|This year has started out with a bang, inaugurated by a series of profound and peculiar news cycles. Like so many, I watched in horror as Damar Hamlin was removed from the football field in Cincinnati via ambulance on Monday evening while his teammates openly wept and ESPN’s broadcasters helped articulate our collective grief. (Blessedly, Hamlin seems to be making strides of improvement.)
Meanwhile, the next day a seemingly bemused and bewildered, though slightly less disheveled, Sam Bankman-Fried pleaded not guilty in a Manhattan courtroom before being whisked back to Palo Alto for his home confinement and Michael Lewis confabs. (Notably, the public curiosity about S.B.F. has largely inured him from the invective rained down upon Madoff during his perpwalking days.) And then there was the Tesla stock sell-off, fears about China’s economy, and more layoffs at corporate behemoths like Amazon and Salesforce.
Yet the most bizarre and confounding story of this young year has clearly been the telenovela that played out on Capitol Hill this week: Kevin McCarthy’s Sisyphean attempt to ascend to the Speaker’s office over the protestations of his objectionists, the saboteurs as they’ve amusingly been coined, the hardest core homies of the so-called “Taliban Twenty.” During vote after vote, McCarthy sat calmly in the chamber, like a seasoned flier trying to hold their nerve while piloting through a storm. On some level, it was admirable to behold. On another, however, it was utterly baffling and largely confirmed a public narrative about McCarthy as a power-addicted narcissist with great hair.
McCarthy is the ultimate Washington creature—smooth, ubiquitous, omniscient, careful, image-conscious and ambitious. And it’s a testament to his high standing in establishment circles that his coronation was presumed to be a fait accompli. For weeks, some of the most respected media companies have treated his MAGA nemeses as backbench mosquitoes who would just be swatted away and fall into line, either seduced by concessions or fearful that they would lose a critical purse-controlling ally.
All along, however, my partners Tara Palmeri and Tina Nguyen were reporting that this was an epic misreading of the situation. For weeks, Tara reported on McCarthy’s feckless effort to whip votes, and she surfaced the possibility that his deputy, Steve Scalise, might surreptitiously arrive to save the day. (The Scalise-McCarthy relationship is multi-layered.)
Tina, meanwhile, was working her sources on the ground in MAGAworld and coming to the same conclusion: these members hated McCarthy’s guts. Many were pissed about how he’d thrown money behind their primary challengers, and many more were furious that he had (momentarily and, with obvious rationale) turned on Trump after January 6th. No one, Tina reiterated to me, was going to tuck them in. Or at least the most ardent among them, who are incentivized to demonstrate to their constituents that they played a hand in a historic establishment humiliation. They saw around corners. McCarthy, who only won in the 15th round, was in for a bigger fight than even he realized. And it didn’t matter if he felt he deserved the job, as he unwisely conveyed behind closed doors with his conference earlier this week. This, truly, was the plot that only the insiders knew.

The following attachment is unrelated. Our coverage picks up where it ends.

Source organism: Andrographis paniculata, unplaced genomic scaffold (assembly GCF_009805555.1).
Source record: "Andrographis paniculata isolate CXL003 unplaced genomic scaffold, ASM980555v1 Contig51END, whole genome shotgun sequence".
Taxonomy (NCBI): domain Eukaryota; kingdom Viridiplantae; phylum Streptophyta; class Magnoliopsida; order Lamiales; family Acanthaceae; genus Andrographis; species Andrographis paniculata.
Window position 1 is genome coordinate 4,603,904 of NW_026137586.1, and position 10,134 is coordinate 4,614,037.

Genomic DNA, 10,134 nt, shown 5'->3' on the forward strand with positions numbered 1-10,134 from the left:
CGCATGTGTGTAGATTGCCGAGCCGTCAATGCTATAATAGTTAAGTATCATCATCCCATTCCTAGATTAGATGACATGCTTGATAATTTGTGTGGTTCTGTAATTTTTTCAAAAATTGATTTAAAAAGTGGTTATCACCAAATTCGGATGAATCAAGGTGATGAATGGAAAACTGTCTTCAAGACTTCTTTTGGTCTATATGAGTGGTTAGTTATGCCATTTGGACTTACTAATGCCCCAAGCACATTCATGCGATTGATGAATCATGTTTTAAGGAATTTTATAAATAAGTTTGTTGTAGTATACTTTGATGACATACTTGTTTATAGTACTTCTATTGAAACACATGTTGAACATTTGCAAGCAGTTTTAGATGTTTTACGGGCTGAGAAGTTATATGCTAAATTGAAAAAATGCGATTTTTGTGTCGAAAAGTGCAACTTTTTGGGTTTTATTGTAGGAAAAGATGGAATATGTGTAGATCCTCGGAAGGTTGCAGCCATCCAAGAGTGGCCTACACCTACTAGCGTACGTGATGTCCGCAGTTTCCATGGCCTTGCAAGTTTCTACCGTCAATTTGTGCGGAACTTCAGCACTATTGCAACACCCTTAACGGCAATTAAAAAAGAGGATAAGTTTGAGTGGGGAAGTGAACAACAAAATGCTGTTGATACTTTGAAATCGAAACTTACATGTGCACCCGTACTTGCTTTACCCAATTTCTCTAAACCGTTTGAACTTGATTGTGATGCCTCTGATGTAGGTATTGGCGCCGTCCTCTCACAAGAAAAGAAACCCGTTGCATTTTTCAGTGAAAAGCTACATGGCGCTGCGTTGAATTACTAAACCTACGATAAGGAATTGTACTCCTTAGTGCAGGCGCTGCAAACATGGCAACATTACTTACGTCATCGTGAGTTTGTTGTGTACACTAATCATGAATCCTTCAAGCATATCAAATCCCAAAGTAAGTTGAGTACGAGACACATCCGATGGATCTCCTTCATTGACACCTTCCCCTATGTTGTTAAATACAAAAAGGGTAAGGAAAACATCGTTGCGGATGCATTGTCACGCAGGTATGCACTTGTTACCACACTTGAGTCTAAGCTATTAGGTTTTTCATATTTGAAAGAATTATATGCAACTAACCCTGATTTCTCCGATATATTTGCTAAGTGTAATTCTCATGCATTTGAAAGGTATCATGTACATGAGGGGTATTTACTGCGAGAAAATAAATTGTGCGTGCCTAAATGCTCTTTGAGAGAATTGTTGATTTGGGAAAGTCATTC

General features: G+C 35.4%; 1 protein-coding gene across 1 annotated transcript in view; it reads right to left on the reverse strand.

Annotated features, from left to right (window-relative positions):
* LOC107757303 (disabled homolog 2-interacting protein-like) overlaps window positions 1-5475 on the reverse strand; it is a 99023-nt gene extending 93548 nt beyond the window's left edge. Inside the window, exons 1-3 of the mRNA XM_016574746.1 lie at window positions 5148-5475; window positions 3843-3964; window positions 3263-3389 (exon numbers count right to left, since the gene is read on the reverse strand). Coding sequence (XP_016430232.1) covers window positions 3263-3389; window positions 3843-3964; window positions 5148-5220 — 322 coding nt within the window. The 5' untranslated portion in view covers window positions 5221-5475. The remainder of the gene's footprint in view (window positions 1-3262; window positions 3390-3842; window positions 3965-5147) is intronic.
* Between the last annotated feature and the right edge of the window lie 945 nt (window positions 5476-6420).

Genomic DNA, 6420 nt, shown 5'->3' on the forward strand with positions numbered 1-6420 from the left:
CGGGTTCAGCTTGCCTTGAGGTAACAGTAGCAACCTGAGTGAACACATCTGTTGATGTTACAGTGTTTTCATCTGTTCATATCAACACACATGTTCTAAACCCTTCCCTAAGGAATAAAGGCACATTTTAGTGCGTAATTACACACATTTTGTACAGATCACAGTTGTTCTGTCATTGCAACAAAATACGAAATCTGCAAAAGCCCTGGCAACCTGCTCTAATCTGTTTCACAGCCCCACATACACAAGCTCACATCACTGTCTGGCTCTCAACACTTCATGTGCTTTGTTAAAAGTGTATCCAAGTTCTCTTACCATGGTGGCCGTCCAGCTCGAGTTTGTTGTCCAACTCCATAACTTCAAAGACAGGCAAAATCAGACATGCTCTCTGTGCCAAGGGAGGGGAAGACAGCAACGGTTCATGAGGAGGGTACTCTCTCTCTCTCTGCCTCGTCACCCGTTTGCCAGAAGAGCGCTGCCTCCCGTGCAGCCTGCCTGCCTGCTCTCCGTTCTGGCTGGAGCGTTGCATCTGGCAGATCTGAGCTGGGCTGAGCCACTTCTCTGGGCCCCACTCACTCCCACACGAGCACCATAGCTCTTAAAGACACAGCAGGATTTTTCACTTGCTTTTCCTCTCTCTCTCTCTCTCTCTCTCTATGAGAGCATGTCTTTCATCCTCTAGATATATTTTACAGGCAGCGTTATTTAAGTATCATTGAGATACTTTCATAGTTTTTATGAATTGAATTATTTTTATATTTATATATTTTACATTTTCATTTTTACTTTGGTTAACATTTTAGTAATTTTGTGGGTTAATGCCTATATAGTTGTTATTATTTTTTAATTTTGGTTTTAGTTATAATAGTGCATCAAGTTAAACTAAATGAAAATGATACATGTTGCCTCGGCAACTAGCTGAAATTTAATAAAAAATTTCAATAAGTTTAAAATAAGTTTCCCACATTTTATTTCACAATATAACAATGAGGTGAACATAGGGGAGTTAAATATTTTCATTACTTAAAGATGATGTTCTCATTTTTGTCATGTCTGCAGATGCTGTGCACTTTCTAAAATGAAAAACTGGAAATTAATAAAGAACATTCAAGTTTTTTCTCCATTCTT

This week, Puck proudly debuted a new editorial product that we couldn’t be more thrilled about, especially given the momentous timing. The Best & The Brightest is a new Monday-Thursday evening private email that will bring readers closer than ever to what’s really going on in the nation’s capital. On Mondays and Thursdays, Tara will dig up the inside story in the White House, on the Hill, and K Street. On Tuesday, the brilliant Julia Ioffe will uncover the anxieties and fixations of the permanent class, in addition to her industry-leading coverage of the war in Ukraine. On Wednesday, Tina Nguyen will reflect on the mind-bending contortions of the party in power (see above). The peerless Peter Hamby will also be contributing regularly.
I’ve long been fascinated by how the sausage gets made in Washington—in particular the delta between the bromides espoused by its leading lights in public and on cable versus the private conversations they have in congressional offices, the Delta lounge, and Cafe Milano. In fact, for all his sins, McCarthy actually exposed this jarring juxtaposition during an infamous segment on Fox News, years ago, when he admitted that the whole Benghazi hearing affair was an elaborate contrivance to throw a monkey wrench in the Hillary Clinton machine.
At Puck, we’re laser focused on saying the quiet part out loud, which allows us to offer the sort of unique and elevated journalism that you won’t find elsewhere. In particular, in the wake of the voteghazi fallout, I’d turn your attention to Tara, Julia, and Tina’s work from this week. We Need to Talk About Kevin perfectly elucidated the establishment G.O.P.’s delusion about McCarthy. The War of Boebert Aggression succinctly captured the geopolitical dimension. McCarthy’s Chronicle of a Death Foretold, a masterstroke from Tina, narrated just how insurmountable the challenge had become—leaving McCarthy to take over the store after already having sold off all its goods. It’s the story of our time, and precisely the sort of tale you can only find at Puck. Sign up for The Best & The Brightest here.
Have a great weekend,